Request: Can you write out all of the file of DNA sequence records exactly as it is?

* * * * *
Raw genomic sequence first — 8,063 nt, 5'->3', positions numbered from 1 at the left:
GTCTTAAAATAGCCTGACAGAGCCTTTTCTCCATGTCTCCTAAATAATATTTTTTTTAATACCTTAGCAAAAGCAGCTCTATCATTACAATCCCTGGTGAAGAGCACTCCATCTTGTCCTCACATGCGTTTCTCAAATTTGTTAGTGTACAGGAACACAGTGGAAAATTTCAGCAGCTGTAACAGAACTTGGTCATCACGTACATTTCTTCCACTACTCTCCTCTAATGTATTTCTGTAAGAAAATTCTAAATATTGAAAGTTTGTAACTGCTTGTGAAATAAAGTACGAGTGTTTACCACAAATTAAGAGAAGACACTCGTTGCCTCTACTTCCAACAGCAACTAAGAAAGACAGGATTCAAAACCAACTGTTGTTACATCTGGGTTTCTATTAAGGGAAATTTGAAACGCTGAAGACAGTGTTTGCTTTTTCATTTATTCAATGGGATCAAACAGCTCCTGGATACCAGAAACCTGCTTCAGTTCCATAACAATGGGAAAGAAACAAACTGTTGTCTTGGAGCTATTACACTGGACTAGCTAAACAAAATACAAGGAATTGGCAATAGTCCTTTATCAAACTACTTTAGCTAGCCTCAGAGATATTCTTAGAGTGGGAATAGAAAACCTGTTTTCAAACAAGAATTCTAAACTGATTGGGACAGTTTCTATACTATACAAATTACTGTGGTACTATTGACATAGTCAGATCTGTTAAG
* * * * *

Raw genomic sequence first — 8,063 nt, 5'->3', positions numbered from 1 at the left:
GTCTTAAAATAGCCTGACAGAGCCTTTTCTCCATGTCTCCTAAATAATATTTTTTTTAATACCTTAGCAAAAGCAGCTCTATCATTACAATCCCTGGTGAAGAGCACTCCATCTTGTCCTCACATGCGTTTCTCAAATTTGTTAGTGTACAGGAACACAGTGGAAAATTTCAGCAGCTGTAACAGAACTTGGTCATCACGTACATTTCTTCCACTACTCTCCTCTAATGTATTTCTGTAAGAAAATTCTAAATATTGAAAGTTTGTAACTGCTTGTGAAATAAAGTACGAGTGTTTACCACAAATTAAGAGAAGACACTCGTTGCCTCTACTTCCAACAGCAACTAAGAAAGACAGGATTCAAAACCAACTGTTGTTACATCTGGGTTTCTATTAAGGGAAATTTGAAACGCTGAAGACAGTGTTTGCTTTTTCATTTATTCAATGGGATCAAACAGCTCCTGGATACCAGAAACCTGCTTCAGTTCCATAACAATGGGAAAGAAACAAACTGTTGTCTTGGAGCTATTACACTGGACTAGCTAAACAAAATACAAGGAATTGGCAATAGTCCTTTATCAAACTACTTTAGCTAGCCTCAGAGATATTCTTAGAGTGGGAATAGAAAACCTGTTTTCAAACAAGAATTCTAAACTGATTGGGACAGTTTCTATACTATACAAATTACTGTGGTACTATTGACATAGTCAGATCTGTTAAG